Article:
ERIC Number: ED416682
Record Type: Non-Journal
Publication Date: 1997
Reference Count: N/A
Korle Meets the Sea: A Sociolinguistic History of Accra.
Dakubu, M. E. Kropp
The account of language use in Accra, capital of Ghana, focuses on the social history of language use and on issues of language choice in a multilingual society. The first chapter gives an account of a language dispute that demonstrates both literally and symbolically the historically rooted relationships of the four main languages of Accra: Ga, the Kwa language of its traditional community; Akan, another Kwa language spoken by the largest ethnic group in the country; Hausa, the Chadic language that dominates northern Nigeria; and English, the Germanic language of the former colonial power. Chapter 2 outlines the history and present state of urban multilingualism in West Africa and proposes a historical orientation for sociolingistic theory. Chapters 3, 4 describe the linguistic situation in Accra, based on questionnaire surveys. The next three chapters give historical background for the previous two, tracing development and consolidation of the Ga-speaking community, from sometime before the sixteenth century, examining the introduction and spread of the very different languages Akan and Hausa, and discussing the introduction and spread of Portuguese and then English. The final chapter redefines Accra as a field of communication, commenting on the relationship between its multilingual history and modern urban registers. Contains 357 references. (MSE)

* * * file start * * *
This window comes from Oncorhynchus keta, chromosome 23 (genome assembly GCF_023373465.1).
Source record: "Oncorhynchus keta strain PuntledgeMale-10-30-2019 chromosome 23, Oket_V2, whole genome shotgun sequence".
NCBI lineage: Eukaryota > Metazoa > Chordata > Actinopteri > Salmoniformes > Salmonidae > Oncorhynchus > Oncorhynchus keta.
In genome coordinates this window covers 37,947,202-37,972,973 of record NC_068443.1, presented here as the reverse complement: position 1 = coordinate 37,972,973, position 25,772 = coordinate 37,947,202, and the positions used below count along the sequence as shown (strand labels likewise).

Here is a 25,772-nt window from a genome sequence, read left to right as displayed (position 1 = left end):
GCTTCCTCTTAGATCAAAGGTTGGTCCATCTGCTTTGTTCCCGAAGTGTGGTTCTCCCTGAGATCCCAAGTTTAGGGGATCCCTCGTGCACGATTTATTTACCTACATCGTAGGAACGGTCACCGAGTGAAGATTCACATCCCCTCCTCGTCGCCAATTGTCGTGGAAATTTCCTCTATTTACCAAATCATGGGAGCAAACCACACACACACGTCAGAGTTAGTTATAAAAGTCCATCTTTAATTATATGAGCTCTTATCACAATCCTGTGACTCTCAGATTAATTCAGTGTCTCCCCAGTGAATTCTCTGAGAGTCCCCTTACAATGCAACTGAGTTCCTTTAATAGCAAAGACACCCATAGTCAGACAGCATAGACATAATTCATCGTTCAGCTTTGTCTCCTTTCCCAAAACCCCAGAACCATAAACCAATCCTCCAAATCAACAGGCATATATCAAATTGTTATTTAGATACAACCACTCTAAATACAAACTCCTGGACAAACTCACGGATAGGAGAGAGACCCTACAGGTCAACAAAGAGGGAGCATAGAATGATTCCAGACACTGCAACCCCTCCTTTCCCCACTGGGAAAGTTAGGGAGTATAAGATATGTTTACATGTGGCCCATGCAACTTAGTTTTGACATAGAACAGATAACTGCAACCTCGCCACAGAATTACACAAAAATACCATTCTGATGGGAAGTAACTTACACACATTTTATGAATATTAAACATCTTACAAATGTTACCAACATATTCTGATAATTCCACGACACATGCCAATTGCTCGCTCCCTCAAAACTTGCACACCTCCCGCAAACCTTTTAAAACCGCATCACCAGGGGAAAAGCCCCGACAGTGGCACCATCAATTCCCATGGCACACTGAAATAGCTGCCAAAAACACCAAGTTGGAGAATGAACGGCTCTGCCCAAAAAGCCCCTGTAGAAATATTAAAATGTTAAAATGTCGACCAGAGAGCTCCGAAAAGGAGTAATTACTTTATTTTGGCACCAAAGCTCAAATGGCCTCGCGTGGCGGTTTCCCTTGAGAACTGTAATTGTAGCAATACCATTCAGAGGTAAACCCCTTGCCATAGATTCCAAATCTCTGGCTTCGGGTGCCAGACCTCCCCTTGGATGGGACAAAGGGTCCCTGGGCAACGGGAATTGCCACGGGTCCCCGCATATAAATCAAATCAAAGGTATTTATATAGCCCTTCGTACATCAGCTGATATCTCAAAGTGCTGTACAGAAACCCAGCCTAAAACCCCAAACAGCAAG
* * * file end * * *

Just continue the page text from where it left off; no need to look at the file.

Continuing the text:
Descriptors: African Languages, Akan, Diachronic Linguistics, English, Foreign Countries, Ga, Hausa, Language Patterns, Language Role, Languages, Multilingualism, Sociolinguistics, Uncommonly Taught Languages
Oxford University Press, Inc., 198 Madison Avenue, New York, NY 10016.
Publication Type: Books; Reports - Descriptive
Education Level: N/A
Authoring Institution: N/A
Identifiers - Location: Ghana